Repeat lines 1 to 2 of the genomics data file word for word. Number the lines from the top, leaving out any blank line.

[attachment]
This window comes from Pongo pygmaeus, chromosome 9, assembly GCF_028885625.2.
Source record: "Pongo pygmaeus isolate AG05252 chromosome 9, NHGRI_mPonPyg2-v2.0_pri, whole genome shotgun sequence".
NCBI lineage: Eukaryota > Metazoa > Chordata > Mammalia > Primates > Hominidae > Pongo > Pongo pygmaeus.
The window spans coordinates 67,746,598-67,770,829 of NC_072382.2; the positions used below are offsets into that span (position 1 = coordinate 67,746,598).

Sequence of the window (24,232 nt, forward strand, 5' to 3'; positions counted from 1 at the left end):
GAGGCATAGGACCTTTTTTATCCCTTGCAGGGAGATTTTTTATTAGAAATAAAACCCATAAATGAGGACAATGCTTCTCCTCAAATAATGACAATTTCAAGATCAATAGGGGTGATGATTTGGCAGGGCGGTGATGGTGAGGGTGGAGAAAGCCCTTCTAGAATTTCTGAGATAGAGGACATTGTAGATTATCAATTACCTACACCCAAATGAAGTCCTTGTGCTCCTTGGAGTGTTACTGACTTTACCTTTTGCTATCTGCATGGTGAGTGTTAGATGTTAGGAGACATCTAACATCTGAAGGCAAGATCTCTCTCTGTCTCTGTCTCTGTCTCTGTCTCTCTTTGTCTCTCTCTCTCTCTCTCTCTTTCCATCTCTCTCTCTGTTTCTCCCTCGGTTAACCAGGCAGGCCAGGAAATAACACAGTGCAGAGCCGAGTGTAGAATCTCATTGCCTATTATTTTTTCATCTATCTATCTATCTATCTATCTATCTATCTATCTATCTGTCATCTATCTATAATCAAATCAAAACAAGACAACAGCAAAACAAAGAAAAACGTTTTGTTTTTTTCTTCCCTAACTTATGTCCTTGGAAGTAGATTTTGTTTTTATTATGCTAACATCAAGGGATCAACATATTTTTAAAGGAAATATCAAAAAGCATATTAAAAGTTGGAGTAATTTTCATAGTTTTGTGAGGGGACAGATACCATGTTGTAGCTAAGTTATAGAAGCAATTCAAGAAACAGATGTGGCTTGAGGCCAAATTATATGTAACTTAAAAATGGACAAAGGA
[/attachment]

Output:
This window comes from Pongo pygmaeus, chromosome 9, assembly GCF_028885625.2.
Source record: "Pongo pygmaeus isolate AG05252 chromosome 9, NHGRI_mPonPyg2-v2.0_pri, whole genome shotgun sequence".